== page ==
I got an offer to UOW through early entry for my trials exam results. Originally I actually was in law and psychology and i wasn't really vibing with the psychology so I switched to art and it's definitely something I prefer a lot more.
Well, you always get told that high school is different to university and that the workload is going to be more and you're going to have to put in more effort and a different kind of effort. I knew that but I didn't really know to what extent. The workload at uni is definitely more than high school but in a different way. You have to do a lot of independent learning, there's no one checking up on you or making sure you do the homework it is really self-driven. So if you want to stay up to date and make sure that you're prepared for class then you have to do it at home and I didn't do as much at home as I should have.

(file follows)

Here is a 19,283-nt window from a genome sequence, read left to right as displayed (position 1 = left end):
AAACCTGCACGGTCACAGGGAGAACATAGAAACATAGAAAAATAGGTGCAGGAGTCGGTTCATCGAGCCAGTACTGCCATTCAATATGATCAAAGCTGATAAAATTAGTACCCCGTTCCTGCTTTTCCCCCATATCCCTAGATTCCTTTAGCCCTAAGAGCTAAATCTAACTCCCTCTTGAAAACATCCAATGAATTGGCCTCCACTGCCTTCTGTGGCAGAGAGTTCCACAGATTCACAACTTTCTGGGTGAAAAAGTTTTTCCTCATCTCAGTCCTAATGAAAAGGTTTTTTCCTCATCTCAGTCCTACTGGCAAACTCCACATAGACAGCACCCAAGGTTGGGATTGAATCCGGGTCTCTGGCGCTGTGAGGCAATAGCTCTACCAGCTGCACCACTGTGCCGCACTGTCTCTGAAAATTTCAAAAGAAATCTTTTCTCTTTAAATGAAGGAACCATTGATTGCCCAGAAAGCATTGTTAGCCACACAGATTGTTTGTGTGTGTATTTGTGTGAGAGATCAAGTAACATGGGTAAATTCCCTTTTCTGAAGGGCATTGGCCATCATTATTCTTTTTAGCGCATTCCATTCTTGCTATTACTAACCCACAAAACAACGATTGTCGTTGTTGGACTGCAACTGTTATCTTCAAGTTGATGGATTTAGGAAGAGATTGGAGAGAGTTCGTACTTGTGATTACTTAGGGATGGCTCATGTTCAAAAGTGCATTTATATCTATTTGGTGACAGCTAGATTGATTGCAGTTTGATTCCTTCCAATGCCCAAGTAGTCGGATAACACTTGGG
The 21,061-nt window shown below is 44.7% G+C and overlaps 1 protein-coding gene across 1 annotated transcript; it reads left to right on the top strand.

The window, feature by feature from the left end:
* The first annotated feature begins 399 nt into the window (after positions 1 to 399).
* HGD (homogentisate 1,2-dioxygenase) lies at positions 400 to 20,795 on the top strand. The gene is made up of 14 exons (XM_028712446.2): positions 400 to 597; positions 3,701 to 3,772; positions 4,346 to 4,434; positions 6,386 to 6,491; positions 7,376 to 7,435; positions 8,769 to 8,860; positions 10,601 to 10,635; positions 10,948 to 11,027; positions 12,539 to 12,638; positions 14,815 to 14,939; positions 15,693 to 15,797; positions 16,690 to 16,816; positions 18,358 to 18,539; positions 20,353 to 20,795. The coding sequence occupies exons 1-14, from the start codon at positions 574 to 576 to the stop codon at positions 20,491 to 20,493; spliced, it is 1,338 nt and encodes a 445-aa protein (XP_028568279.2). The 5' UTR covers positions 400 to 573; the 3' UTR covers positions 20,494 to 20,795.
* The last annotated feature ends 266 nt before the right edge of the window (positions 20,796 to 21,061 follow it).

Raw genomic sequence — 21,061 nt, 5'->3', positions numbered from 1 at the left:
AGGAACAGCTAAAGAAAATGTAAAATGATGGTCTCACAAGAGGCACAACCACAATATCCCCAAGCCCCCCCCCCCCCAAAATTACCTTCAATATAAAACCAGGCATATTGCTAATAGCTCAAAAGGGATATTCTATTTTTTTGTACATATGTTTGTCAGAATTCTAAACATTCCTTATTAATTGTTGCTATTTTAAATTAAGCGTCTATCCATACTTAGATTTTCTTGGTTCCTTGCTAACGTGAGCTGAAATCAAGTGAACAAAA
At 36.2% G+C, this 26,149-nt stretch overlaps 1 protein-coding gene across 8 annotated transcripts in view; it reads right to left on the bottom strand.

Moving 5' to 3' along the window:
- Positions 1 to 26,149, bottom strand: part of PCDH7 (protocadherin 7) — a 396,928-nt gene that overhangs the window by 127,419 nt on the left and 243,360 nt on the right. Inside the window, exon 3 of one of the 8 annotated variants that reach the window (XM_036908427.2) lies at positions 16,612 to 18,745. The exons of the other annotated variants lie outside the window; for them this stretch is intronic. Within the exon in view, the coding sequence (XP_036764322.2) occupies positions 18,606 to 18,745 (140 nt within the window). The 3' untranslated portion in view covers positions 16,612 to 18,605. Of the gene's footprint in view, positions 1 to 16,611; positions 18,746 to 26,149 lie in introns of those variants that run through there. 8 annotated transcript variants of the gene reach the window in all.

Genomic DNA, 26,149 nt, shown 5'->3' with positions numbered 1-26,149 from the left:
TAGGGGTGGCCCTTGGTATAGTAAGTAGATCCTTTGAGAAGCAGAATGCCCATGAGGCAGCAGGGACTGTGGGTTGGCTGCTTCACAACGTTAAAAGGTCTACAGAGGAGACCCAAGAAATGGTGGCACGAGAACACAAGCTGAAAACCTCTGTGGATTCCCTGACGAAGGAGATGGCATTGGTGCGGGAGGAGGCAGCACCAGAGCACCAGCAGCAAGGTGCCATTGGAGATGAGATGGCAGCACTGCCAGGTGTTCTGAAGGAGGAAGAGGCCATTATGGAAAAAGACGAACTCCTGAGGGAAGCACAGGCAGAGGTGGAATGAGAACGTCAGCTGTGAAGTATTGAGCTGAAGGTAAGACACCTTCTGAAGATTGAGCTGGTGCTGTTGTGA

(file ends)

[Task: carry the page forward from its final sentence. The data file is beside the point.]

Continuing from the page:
I fell behind a bit in first semester, I was struggling a lot, failing one of my assessments, it was pretty rough and that's when I reached out to Woolyungah Indigenous Centre. I wish that I'd reached out earlier because it's honestly been amazing. I've had so many opportunities through WIC as well that I'm so grateful for and experiences I never would have had.
Tutoring at WIC and having that support was a massive contributor to me passing my contract subject, I don't think I would have been able to do it without it. I had to get a killer exam score and I did because I worked really hard with my tutor.
Through further involvement I found that WIC can offer so much more than just academic support. I also found a sense of community at WIC, I've built a lot of great relationships with both the students and the staff, it's a really great way to get involved with community. I would 100% encourage you to reach out, just walk in and start talking to someone at the front desk if you need academic support they have it there they also have so many services if you need resources they have computers printers everything that you'd need and if you're not looking for services then they have amazing community aspects you can make so many relationships there and really get involved.
Zach Stewart: Bachelor of Public Health